Here are 5 of the most common mistakes I see people make when they start learning qigong.
1. Learning only from Books, DVDs or Youtube
As a child, I was really interested in the martial arts. I would occasionally buy or borrow a martial arts book and try to practice in my bedroom, but I never got to go to any classes until I was at university. The first Qigong class I took was with the author of a number of books I had read. I can honestly say that no matter how closely you try to practice what is in a book, DVD, or online course, there is absolutely no substitute for attending classes in person.
Firstly, without corrections your structure and form is very likely to be wrong. Related to that is the fact that without someone correcting you, you are unlikely to have confidence in what you’re doing, and will always wonder whether you’re doing it right. Actually, as one of my teachers likes to say, “you’re never right, just less and less wrong”. If you don’t have anyone helping you, your progress will be slow and you may never get ‘less wrong’ at all.
Secondly, attending classes gives you motivation to practice regularly, watch other students and learn from their mistakes, test and improve your skill with partner work and many other benefits.
Finally, there’s the idea of transmission. This is where information is passed energetically from the teacher to the student(s). You may not believe in this, but if you don’t attend classes, it’ll definitely never happen.
There’s nothing wrong with learning from books and DVDs (I certainly have quite a few), but they’re best used to support instruction from a good teacher. It’s also worth bearing in mind that different schools, teachers and traditions emphasise different principles. If you’re new to the subject, learning from too many different sources can be confusing.
2. Performing exercises as physical movements only
If all you’re doing is copying the physical movements of a qigong exercise, you’re not doing qigong. Without the internal mechanics and principles, you’re just waving your arms around and (at best) doing some gentle aerobic exercise.
At the very least, qigong requires integration of body, breath and mind. The posture/movement, breath and awareness are all doing specific things according to the purpose of the exercise, and all should be synchronised.
3. Too much emphasis on the details
Details are very important in Qigong, but focusing too hard on the details means the mind can’t soften and let go, nor can you fully pay attention to the sensations in the body. In the early stages, you should spend the first few minutes of your practice working on your structure and any other principles you’re working with, then let go and pay attention to what you can feel. You’ll still want to check in occasionally just to make sure your alignments are still okay, and pay attention to any corrections you receive from your teacher though.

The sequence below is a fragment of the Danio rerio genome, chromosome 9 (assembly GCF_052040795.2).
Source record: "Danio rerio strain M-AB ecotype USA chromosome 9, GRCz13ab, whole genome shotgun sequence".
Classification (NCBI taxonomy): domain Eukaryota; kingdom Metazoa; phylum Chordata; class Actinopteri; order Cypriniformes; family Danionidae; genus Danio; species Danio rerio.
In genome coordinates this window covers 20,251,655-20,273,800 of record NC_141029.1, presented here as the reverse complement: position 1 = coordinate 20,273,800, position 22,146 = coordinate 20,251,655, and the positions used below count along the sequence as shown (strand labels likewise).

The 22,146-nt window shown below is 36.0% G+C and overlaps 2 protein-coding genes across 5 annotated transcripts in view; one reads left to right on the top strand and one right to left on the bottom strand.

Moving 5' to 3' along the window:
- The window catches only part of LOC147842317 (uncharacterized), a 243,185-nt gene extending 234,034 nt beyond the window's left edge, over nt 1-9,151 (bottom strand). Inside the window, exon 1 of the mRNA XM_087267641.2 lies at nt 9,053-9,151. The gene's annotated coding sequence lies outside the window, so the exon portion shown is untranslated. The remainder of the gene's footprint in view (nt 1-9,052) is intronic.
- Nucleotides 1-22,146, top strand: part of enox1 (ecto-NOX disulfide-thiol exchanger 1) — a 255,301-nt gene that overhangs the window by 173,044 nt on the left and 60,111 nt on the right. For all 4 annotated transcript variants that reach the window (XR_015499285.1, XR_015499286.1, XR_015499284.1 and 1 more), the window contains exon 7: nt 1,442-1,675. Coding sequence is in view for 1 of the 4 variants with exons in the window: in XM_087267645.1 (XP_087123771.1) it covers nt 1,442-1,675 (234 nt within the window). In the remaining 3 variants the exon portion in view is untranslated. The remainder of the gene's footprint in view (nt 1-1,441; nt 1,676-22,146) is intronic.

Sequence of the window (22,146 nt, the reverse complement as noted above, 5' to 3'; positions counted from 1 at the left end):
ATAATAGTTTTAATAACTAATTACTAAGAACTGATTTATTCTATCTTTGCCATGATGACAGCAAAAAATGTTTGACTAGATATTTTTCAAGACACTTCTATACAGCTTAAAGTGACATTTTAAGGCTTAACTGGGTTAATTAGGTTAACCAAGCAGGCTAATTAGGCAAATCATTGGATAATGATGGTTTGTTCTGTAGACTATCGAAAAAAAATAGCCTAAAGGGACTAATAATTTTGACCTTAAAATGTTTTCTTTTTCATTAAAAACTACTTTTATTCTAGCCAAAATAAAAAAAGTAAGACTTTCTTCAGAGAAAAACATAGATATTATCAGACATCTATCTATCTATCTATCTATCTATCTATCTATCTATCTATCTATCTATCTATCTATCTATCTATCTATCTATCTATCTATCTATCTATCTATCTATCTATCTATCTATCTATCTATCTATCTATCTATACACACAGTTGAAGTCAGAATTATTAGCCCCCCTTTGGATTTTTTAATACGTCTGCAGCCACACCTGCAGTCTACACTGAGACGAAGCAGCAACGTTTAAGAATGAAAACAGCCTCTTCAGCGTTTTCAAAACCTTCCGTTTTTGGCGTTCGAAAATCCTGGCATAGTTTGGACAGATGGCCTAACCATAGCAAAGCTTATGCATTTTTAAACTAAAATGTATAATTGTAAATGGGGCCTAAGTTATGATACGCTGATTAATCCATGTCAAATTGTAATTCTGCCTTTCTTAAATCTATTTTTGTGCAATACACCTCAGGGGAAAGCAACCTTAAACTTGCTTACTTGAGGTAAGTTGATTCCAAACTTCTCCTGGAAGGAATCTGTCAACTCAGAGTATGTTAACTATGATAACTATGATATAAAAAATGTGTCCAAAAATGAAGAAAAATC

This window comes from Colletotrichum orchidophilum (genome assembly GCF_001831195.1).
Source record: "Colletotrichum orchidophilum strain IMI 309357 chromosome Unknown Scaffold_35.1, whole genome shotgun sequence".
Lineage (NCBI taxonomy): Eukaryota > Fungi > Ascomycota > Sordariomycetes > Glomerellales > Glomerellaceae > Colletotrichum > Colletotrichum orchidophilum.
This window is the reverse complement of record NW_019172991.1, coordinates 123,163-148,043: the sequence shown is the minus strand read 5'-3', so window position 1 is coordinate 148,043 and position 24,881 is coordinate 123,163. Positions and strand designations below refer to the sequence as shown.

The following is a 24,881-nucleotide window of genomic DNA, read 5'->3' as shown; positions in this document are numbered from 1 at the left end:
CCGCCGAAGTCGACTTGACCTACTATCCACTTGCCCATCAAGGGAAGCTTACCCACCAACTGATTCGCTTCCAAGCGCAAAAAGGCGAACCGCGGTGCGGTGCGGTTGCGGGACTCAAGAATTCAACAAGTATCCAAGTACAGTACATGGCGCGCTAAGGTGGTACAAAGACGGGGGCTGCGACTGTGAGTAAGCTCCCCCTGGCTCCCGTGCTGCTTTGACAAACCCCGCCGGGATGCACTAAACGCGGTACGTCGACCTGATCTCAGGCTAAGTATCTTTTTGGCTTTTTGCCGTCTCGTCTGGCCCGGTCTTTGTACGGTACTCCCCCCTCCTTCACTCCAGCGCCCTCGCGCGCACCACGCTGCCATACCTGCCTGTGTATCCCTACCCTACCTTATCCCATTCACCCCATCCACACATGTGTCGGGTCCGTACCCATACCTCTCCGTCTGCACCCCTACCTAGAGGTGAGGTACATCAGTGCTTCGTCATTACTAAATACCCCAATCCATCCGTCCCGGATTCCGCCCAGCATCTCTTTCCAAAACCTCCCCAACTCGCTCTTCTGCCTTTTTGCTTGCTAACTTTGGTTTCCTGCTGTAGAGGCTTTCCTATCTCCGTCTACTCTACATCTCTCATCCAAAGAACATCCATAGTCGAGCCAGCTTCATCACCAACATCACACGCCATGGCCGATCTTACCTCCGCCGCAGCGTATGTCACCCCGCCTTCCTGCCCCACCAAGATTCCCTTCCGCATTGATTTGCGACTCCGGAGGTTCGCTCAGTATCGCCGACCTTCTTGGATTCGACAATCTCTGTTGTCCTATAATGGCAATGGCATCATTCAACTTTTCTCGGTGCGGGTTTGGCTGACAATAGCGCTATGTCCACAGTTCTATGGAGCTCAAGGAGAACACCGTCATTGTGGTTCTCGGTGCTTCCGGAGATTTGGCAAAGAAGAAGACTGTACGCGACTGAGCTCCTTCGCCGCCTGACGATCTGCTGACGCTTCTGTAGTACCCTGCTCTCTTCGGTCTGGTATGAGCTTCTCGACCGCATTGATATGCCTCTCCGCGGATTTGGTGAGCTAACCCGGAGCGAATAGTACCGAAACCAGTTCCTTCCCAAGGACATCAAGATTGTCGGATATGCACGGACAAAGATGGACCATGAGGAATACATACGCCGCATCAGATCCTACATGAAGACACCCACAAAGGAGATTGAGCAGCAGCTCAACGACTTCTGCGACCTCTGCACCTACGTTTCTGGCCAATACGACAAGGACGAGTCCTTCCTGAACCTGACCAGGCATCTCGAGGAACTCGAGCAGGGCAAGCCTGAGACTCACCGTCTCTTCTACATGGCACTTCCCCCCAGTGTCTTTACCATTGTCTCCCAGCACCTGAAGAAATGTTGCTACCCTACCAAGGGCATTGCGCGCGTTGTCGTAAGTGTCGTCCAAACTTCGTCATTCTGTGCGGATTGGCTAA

4. Breathing too forcefully
Qi (as in Qigong) is usually translated as ‘energy’. This isn’t a particularly satisfactory translation for me as it has a lot of new age connotations that are misleading. However, another translation for Qi is ‘breath’. This should tell you that breath is pretty important in Qigong, and the correct use of breath takes some practice.
Aside from the various breathing methods, the most common mistake beginners make with the breath is being too forceful. When the breathing is forceful, the movement of Qi becomes choppy, in the same way that wind creates waves on the surface of a lake. In Qigong practice, we’re looking to create smooth movement of Qi, so your breathing needs to be relaxed, smooth and even.
5. Insufficient practice
I’ve heard the same advice time and again from every teacher I’ve ever had that unless you practice regularly (like, every day) you will not progress. Each day you practice, you open up your system a little further, or store a little more Qi (depending on your stage and practice), but no matter how advanced you become, even a few days without practice will allow things to close up and any stored qi to dissipate and you’ll be back to square one. It can’t be underestimated how important regular practice is. This doesn’t mean you need to practice for a very long time each day, but little and often is better than one long session a week.